By the way, the full article is here:


Samaritan House Fundraiser Tonight at 6pm.

And, if you'd like to support Samaritan House, you can join the San Mateo County Republican Party Annual Christmas Party tonight, Tuesday December 8 from 6:00 to 9:00 pm in Hillsborough.

Tickets are only $20 each, with $10 being donated to Samaritan House.

You can email The Party’s 2nd Vice Chair (Volunteers and Voter Registration), John McDowell at Johnmcd@hotmail.com for the street address.


Great idea. I have no problem with the charity or the overall goals--one just has to be careful of who one associates with.

Bruce Dickinson

Great idea... maybe Bruce Dickinson will wear his "Trump for Prez" jacket to the Christmas party and really get the party hoppin with a pre-Primary win celebration! So long my kind of eggnog is served, ya know what I mean?


Almost half of renters in the Bay Area are paying more than 30 percent of their income on housing, but that is slightly less than the percentage of cost-burdened renters nationwide, according to a biennial survey released Wednesday by the Joint Center for Housing Studies of Harvard University.

One reason for this surprising finding: Although Bay Area rents are higher than the national average, incomes are also higher, by a slightly larger percentage. And the study looks at housing costs paid by all renters, including those living in rent-controlled apartments. So the median rents in the study look more reasonable than the eye-popping asking rents you see in some surveys and stories.


Construction workers work on the Booker T. Washington Community Service Center, Wednesday, Dec. 9, 2015, in San Francisco, Calif. The center is located at 800 Presidio Ave. S.F. affordable housing proposal bogs down at City Planning Jose Antonio Cen, a baker at La Victoria bakery, heads towards the kitchen area, Saturday, Dec. 5, 2015, in San Francisco, Calif. How the fade of S.F.’s middle class affects a slice of the city This past Fed Ex van is offered for six hundred dollars a month on Craigslist in San Francisco, Calif., on Tuesday, September 29, 2015. $600 to live in a FedEx truck? S.F. rentals get (more) ridiculous Supervisor Scott Weiner listens to members of the public speak during the ethics hearing for Mirkarimi at City Hall in San Francisco, Calif., Tuesday, October 9, 2012. Airbnb, other short-term rentals may get closer scrutiny in S.F. Ivy Gao's son Sampson, 3, reads in their unit in a Chinatown single-room occupancy hotel. Families live jammed into Chinatown rooms, with no hope of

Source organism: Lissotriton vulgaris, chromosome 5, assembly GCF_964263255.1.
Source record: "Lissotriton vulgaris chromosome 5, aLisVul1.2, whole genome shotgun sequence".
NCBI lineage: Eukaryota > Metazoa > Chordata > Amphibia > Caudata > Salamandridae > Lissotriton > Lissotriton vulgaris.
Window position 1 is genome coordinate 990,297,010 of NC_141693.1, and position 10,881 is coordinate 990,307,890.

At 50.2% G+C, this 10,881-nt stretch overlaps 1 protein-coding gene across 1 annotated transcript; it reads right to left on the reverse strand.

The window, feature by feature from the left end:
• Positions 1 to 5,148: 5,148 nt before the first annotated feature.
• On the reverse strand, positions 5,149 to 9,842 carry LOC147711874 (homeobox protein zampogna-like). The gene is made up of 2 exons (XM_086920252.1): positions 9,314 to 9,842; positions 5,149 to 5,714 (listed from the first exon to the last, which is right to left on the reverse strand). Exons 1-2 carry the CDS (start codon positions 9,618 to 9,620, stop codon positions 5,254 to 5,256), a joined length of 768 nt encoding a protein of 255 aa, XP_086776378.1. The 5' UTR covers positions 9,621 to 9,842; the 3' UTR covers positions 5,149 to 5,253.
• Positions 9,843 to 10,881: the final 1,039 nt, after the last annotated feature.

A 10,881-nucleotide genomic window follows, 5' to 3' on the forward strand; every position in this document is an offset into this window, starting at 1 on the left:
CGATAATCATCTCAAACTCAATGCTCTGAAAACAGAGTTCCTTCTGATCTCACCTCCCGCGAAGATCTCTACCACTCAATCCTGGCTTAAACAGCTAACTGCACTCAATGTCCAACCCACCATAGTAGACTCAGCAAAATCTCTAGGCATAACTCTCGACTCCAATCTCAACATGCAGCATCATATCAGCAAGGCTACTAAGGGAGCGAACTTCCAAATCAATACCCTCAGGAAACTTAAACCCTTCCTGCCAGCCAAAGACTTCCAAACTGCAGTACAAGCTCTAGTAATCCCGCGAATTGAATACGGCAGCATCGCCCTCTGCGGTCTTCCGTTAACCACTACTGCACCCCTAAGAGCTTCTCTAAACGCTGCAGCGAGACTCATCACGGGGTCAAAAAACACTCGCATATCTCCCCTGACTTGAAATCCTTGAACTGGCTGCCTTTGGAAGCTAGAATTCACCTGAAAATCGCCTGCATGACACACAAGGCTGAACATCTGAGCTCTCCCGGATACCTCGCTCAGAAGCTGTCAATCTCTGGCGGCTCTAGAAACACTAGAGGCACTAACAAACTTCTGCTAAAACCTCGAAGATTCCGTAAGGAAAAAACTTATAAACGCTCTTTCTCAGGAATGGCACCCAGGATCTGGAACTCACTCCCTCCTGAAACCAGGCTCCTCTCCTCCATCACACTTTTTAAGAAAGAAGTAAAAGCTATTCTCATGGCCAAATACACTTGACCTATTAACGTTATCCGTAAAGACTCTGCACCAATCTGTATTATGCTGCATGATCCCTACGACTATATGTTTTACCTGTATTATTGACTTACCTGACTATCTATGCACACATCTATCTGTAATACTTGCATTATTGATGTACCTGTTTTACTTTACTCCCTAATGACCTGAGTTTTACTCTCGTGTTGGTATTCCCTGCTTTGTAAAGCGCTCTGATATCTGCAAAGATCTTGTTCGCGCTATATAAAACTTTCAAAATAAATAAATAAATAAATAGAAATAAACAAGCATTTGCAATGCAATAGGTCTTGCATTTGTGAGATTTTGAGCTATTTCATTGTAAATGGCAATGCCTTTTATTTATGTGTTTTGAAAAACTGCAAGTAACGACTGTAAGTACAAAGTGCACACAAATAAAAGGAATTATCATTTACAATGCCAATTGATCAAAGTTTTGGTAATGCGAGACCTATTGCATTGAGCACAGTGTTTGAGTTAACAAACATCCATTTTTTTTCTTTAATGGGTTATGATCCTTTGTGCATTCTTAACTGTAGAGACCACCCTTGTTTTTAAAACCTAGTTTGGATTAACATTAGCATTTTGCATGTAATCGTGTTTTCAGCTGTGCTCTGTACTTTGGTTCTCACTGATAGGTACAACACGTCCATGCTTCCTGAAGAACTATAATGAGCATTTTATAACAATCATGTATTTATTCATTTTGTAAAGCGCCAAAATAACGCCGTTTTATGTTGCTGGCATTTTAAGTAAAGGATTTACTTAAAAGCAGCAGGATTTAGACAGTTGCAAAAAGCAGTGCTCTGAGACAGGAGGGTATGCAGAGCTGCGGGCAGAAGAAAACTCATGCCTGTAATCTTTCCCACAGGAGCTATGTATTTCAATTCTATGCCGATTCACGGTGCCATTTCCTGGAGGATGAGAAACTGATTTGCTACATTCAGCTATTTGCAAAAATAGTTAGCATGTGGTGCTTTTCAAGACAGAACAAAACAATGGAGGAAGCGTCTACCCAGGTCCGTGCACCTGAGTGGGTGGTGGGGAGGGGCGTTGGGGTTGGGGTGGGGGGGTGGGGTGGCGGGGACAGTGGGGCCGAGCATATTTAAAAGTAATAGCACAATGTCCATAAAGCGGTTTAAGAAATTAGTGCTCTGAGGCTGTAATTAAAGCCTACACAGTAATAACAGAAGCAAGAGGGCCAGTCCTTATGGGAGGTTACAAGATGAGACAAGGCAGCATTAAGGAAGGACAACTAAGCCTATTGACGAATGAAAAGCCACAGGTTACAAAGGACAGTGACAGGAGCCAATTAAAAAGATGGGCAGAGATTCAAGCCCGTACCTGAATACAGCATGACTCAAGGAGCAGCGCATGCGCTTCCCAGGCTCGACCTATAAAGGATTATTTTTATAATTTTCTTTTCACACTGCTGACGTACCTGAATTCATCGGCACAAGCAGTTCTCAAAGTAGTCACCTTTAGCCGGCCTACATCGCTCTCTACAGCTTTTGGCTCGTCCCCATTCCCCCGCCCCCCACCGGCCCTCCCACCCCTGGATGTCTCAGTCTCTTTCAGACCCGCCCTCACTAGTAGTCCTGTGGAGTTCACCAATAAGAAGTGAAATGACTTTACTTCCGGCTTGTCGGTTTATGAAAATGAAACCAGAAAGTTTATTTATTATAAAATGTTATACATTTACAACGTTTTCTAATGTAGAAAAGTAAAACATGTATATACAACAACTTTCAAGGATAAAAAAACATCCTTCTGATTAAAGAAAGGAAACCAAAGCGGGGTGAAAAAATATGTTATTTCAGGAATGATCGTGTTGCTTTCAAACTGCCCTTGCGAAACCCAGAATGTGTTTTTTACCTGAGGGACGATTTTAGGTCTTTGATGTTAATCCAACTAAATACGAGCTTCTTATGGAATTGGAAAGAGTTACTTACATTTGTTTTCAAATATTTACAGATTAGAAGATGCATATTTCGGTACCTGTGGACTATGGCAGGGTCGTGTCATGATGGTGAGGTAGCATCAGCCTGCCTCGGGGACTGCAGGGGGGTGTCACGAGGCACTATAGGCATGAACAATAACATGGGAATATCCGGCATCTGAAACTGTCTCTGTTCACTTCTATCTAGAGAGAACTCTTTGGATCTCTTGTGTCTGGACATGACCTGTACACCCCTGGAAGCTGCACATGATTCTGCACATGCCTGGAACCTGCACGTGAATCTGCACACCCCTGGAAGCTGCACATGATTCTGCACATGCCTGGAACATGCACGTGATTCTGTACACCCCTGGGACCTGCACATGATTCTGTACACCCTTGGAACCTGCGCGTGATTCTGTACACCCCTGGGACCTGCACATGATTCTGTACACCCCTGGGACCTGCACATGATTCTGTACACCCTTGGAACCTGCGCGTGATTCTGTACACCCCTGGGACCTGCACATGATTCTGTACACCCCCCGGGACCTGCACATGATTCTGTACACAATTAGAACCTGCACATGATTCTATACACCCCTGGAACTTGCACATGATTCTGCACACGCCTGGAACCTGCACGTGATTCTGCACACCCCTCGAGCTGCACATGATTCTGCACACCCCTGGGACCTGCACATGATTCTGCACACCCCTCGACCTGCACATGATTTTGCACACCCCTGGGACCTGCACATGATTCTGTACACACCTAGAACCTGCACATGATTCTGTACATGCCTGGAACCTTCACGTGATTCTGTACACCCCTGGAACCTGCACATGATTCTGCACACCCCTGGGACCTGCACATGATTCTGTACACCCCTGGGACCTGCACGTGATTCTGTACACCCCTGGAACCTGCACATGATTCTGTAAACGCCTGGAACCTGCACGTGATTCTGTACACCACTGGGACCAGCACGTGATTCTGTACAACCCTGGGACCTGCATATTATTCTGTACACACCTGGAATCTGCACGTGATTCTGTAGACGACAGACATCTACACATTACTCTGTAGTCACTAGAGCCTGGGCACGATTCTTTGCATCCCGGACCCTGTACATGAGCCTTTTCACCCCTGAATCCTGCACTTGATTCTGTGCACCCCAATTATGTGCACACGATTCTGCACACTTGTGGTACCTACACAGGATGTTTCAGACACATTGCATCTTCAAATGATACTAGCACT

The Harvard study considers anyone paying 30 percent or more of their monthly income on housing (rent plus utilities) to be cost-burdened. “Thirty percent is the traditional standard for affordability,” said Jonathan Spader, a senior research associate at the center.

By this measure, 48.2 percent of renters in the San Francisco metro area are burdened, compared with 49.3 percent nationwide. The metro area includes San Francisco, Marin, San Mateo, Alameda and Contra Costa counties. In the San Jose-Sunnyvale-Santa Clara metro area, 47.2 percent of renters are burdened.

The percentage of renters who are moderately burdened — meaning they pay 30 to 50 percent of income on housing — is slightly higher in the Bay Area than the national average. But the percentage who are severely burdened, meaning they pay 50 percent or more of income on housing — is slightly lower.

The Harvard study was based on income and housing numbers from the U.S. Census Bureau’s 2014 American Community Survey.

It found that the median rent in the San Francisco metro area was $1,540, but the median was $1,750 for people who had moved into their unit in the past 12 months compared with $1,460 for people who had been there for more than a year.


John Horgan: Rent control? What about help for the buyers/owners?
By John Horgan for the San Mateo County Times
12/09/2015 http://www.mercurynews.com/news/ci_29224784/john-horgan:-rent-control?-what-about-help-for-the-buyersowners?

"Over the past year or two, pressure from those who rent places to live on the pricey Peninsula, along with their activist friends, has been growing.

There is a popular mantra that cries out for fairness as rental costs soar in a rising property market that shows few signs of abating. There is a strong implication that renters are the only ones out there who struggle to maintain a place to call home.